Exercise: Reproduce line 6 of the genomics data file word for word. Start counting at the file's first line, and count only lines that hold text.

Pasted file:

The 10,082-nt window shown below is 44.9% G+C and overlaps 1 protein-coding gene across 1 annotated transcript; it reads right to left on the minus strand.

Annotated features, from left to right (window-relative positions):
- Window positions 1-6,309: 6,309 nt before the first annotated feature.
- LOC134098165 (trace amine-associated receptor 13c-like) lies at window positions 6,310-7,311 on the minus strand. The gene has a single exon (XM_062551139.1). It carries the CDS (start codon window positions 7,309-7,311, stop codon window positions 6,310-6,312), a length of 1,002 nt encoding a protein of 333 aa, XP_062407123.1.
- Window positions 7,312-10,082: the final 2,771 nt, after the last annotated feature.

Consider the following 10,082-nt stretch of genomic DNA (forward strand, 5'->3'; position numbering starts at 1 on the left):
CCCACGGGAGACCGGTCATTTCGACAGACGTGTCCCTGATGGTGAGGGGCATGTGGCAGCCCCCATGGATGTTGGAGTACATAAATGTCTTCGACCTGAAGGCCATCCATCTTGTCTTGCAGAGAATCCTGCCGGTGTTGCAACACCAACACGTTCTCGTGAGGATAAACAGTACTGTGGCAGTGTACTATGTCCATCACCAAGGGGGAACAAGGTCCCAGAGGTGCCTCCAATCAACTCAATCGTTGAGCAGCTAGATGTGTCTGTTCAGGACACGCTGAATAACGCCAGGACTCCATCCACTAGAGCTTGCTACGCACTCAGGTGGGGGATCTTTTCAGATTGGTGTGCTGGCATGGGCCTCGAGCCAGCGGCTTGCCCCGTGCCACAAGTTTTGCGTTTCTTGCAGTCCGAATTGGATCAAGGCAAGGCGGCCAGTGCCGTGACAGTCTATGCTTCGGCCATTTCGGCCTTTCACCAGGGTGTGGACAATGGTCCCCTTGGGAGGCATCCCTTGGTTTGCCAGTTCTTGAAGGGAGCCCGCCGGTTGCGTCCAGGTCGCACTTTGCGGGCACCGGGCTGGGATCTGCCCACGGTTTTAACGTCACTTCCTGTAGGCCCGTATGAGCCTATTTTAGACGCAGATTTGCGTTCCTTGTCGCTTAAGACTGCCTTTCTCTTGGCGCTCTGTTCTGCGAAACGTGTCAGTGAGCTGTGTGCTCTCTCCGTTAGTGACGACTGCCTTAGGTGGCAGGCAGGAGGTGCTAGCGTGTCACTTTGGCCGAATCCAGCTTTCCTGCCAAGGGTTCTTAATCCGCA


Consider the following 10,082-nt stretch of genomic DNA (forward strand, 5'->3'; position numbering starts at 1 on the left):